In the mid-twentieth century, packaged dry pastas, canned pasta products and sauces began to adorn the shelves of supermarkets, and pasta became a staple of American life. Chef Boyardee introduced children to pasta and turned off adults to his mushy ravioli and Spaghettios.

Pasta lives on in all its glory, its unending possibilities and its delicious varieties. So while the historians continue to debate, whoever created its humble beginnings, we are thankful. Pile on the pasta, any way you like.

Vinegar – The Acid We Love

Vinegar has been in use for thousands of years and traces its heritage to China, as do many other condiments and staples of the modern diet. Going back to 2000 B.C. vinegar was disdained as a beverage due to its harsh acidic taste, but was soon incorporated into a myriad of foods and other uses, taking its place on the ships of the spice traders.

But perhaps getting a jump on the Chinese were the Babylonians, as recordings start about 5000 BC, when the Babylonians were using fruits to make wine and vinegar, most likely the date palm. (Let’s face it, apples were pretty scarce in Egypt.) Residues have been found in ancient Egyptian urns as far back as 3000 B.C. and, like the Chinese, it was a popular pickling agent. Centuries later, Cleopatra used vinegar daily for her many personal beauty treatments.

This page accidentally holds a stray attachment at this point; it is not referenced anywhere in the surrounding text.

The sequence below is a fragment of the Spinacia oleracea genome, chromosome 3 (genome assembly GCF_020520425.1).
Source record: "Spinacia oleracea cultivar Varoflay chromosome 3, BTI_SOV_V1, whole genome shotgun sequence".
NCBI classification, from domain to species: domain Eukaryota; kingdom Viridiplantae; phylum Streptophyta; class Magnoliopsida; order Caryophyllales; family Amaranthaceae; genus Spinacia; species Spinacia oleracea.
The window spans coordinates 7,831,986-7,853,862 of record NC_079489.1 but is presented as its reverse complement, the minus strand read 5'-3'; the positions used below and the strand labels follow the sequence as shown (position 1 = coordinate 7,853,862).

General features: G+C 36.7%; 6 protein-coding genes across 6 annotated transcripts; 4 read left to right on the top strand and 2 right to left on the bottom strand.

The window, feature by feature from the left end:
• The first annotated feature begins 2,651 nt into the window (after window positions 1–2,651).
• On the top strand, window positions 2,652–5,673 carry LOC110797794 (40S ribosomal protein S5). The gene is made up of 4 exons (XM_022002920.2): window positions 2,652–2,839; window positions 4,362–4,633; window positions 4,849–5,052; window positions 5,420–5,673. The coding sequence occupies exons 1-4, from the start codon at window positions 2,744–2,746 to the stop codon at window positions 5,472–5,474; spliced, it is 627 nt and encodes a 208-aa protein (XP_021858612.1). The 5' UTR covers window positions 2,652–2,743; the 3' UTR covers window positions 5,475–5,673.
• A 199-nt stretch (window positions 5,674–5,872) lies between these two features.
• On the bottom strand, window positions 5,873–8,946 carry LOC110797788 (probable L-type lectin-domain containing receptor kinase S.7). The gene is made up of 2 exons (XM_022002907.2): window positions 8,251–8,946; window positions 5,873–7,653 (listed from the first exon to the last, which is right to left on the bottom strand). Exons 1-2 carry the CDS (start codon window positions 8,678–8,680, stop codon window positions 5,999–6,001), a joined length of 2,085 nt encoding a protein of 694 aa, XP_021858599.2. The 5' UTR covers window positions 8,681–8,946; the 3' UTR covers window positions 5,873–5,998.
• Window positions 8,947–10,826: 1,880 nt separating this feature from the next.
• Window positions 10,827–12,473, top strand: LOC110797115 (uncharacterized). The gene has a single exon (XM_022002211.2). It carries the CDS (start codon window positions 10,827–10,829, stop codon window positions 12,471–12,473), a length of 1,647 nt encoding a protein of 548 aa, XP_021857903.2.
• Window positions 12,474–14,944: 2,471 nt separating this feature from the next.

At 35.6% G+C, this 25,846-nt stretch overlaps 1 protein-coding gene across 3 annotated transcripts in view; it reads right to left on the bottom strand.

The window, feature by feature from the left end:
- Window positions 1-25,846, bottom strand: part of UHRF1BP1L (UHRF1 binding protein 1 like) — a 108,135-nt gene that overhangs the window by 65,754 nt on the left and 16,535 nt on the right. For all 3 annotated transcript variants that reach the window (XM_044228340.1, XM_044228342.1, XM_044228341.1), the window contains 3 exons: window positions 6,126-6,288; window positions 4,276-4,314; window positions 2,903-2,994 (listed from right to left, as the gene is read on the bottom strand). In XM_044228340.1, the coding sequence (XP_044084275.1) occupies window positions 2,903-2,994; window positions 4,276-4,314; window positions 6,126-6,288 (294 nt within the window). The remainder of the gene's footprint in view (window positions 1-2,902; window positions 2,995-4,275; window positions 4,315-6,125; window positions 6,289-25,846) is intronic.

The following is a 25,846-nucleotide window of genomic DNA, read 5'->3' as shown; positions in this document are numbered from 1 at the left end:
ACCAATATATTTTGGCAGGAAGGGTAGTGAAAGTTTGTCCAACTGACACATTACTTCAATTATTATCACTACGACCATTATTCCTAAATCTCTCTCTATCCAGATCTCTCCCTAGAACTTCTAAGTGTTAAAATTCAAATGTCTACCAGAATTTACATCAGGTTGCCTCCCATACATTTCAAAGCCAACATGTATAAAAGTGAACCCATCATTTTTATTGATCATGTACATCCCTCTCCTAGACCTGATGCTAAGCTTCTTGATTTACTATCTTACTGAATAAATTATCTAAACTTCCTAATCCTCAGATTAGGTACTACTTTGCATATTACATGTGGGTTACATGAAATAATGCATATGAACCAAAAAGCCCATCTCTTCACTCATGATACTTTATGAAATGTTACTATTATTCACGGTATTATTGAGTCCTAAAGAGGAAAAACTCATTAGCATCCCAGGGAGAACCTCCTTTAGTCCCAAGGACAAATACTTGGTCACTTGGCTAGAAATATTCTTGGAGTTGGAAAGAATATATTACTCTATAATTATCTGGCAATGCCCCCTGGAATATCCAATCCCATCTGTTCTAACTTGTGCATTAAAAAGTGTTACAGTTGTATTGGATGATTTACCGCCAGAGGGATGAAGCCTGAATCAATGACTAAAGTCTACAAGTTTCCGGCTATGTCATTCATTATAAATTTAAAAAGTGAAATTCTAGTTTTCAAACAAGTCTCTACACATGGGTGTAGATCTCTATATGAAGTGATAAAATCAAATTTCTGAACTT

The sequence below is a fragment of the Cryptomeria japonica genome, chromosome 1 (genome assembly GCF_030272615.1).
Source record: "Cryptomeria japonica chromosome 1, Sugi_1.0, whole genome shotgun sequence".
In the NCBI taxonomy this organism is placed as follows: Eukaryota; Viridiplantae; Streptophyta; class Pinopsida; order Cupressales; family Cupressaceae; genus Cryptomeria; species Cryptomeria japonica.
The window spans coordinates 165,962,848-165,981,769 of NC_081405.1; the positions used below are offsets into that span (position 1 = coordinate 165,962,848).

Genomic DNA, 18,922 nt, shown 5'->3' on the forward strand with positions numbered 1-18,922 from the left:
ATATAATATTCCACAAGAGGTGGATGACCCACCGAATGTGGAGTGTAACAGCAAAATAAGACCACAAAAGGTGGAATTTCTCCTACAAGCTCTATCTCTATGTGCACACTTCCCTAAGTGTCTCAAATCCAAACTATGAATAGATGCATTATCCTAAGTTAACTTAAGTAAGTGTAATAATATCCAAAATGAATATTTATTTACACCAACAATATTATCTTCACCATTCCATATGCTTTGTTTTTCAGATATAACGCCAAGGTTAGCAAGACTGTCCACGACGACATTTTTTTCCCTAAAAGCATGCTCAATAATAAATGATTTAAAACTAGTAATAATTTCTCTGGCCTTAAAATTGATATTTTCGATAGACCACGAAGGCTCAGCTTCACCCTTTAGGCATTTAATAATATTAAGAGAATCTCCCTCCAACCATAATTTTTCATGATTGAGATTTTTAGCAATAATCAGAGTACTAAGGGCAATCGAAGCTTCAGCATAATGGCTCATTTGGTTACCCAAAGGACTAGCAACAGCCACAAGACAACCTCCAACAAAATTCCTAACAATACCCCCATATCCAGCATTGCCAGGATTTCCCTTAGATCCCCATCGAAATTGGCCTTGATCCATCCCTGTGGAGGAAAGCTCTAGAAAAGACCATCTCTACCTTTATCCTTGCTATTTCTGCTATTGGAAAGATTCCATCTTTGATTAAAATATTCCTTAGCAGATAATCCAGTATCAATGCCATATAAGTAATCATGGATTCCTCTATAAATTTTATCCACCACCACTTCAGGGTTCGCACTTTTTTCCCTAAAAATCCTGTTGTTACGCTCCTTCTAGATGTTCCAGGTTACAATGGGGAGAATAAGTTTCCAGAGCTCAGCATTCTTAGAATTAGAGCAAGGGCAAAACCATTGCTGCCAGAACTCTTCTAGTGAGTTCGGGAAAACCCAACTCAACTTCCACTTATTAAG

The Bible frequently refers to vinegar being used for bathing and embalming, and it was offered to Jesus Christ when he was crucified on the cross. In the Islam traditions, it is thought to have been a favorite of the Prophet Mohammed. Of course the European royalty were not to be left out, using it primarily in food preparation. (They weren’t big on bathing.)

Hippocrates, the father of medicine, prescribed apple cider vinegar to be mixed with honey for a variety of health complaints, including lung congestion and coughs. He theorized that vinegar could remove infection by applying it to the wounded area,which was vital for the armies of ancient Greece.

In 218 B.C. the Carthaginian general Hannibal pressed vinegar into service when he crossed the Alps. His troops discovered that heating vinegar then pouring it over large stones would dissolve them, making passage easier for their animals.